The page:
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Training for the horse

Following the principles of légèreté we begin with full respect to the horse. We need to treat each horse as an individual and give them full control over any progression.

We have a very systematic approach, teaching the horse correct aids with clever exercises to suit their individual needs.                            

We isolate the aids for a clear understanding, building a very detailed language with many combinations.  

Here are the scales of training that we follow. We begin with the triangle at the top. Balance, Relaxation and Impulsion. We can not split the importance of these three things. When a horse feels out of balance they won’t be relaxed which will then affect their impulsion. Depending on their nature they will either speed up or be too slow. It is important we consider these three things at all times. Balance and relaxation is the job of our hands and to have good impulsion simply means a clear understanding of our legs.


Respect of the horse

The first principle of training is respect so any force or restricting gadgets need to be banished. We need to take our time to teach the horse the language of the aids, beginning with words and building to complex sentences. We focus on relaxation, balance and impulsion in equal measures. We can not split the importance of these three things.

We also need to allow the horse control of how quickly they progress and we need to be their teachers not their oppressor.

“To plan a good sequence of learning is the art of good riding…” Philippe Karl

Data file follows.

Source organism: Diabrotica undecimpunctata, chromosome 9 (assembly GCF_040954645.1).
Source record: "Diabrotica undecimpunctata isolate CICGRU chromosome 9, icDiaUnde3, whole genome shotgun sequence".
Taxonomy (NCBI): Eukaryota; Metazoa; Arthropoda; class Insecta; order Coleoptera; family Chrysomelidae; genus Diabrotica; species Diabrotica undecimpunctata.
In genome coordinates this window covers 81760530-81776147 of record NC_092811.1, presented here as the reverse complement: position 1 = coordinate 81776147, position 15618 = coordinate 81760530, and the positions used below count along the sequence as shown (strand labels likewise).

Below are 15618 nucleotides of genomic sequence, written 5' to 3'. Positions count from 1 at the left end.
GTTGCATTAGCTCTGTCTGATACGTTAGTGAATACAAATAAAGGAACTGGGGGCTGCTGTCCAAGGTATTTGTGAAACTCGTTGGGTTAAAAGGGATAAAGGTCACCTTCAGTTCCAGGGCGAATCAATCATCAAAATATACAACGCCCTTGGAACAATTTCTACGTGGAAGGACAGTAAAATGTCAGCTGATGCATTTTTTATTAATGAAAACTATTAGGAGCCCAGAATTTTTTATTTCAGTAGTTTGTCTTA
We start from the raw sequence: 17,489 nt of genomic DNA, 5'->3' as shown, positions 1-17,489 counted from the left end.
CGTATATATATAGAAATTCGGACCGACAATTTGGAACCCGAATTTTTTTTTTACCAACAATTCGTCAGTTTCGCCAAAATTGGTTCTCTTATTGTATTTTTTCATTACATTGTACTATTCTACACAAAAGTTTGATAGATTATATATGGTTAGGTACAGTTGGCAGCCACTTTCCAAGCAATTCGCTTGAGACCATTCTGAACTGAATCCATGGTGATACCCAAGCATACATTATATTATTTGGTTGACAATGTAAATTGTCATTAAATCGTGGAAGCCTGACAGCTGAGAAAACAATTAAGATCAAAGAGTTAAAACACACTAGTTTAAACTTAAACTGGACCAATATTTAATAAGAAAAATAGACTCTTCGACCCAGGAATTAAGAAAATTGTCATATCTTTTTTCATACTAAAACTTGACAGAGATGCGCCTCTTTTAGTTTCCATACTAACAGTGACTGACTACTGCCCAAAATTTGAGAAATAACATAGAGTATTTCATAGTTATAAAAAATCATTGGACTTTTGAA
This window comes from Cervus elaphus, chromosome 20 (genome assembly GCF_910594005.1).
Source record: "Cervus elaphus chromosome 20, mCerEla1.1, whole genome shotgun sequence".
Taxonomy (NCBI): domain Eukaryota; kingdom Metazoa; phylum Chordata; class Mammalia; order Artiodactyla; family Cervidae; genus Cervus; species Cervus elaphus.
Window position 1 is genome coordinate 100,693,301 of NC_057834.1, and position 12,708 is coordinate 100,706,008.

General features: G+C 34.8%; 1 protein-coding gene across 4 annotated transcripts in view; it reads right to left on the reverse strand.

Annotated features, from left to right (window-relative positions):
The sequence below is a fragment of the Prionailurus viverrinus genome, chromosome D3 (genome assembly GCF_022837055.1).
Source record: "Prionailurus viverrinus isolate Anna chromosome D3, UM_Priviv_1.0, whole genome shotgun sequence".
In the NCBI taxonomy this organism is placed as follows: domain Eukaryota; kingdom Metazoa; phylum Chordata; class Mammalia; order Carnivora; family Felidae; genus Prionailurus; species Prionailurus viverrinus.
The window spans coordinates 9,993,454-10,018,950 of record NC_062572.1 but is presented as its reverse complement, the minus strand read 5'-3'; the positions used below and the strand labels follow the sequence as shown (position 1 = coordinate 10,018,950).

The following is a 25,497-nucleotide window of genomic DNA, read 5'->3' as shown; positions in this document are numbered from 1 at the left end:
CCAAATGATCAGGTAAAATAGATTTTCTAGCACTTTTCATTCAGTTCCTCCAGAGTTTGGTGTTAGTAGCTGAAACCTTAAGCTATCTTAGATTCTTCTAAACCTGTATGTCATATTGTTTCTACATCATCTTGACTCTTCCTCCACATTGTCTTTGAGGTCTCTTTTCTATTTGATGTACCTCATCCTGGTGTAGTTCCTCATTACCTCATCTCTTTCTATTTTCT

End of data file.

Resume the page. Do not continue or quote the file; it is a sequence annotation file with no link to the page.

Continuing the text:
Every horse is unique and learns at its own pace. By allowing the horse to be in control of their progress, you can tailor the training to their individual needs and abilities. This helps promote their learning and development.

 This also allows them to have a voice in their training. This holistic approach ensures that their physical and mental well-being is considered, reducing the risk of physical or emotional stress.

When horses feel in control over their progress, they become more engaged and motivated. This can lead to increased focus, willingness to learn, and overall enjoyment.

We need to prevent situations where the horse feels overwhelmed or forced to perform tasks they are not ready for. 

 Horses are intelligent and sensitive creatures. This ability to make decisions within boundaries can contribute to the horse's overall development as a trainable and reliable partner.

Following the principles of Légèreté we begin schooling our horses from the ground Up! We have a systematic approach based very much around the flexions which we introduce to the horse stationary and then proceed to include the same flexions in-hand. We also value work on the lunge where the horse can improve their balance and forward paces without carrying the rider. We prioritise shoulder balance on the lunge to perfect straight lines, circles and squares and address each horses natural asymmetries with exercises in-hand.


 We use a gymnastic exercise program that encourages the horse to stay relaxed and flexible which helps them develop the necessary strength and balance required for self carriage. We never fix the horse into one position and put a strong emphasis on correct neck extension in all paces. We teach the horse to copy our rein length without leaning on the hands or over flexing the poll and teach them to keep a contact to our hands. We never force the horse into an outline causing the neck to shorten and contract their topline.

A horse who is comfortable and relax will move freely and with elegance.

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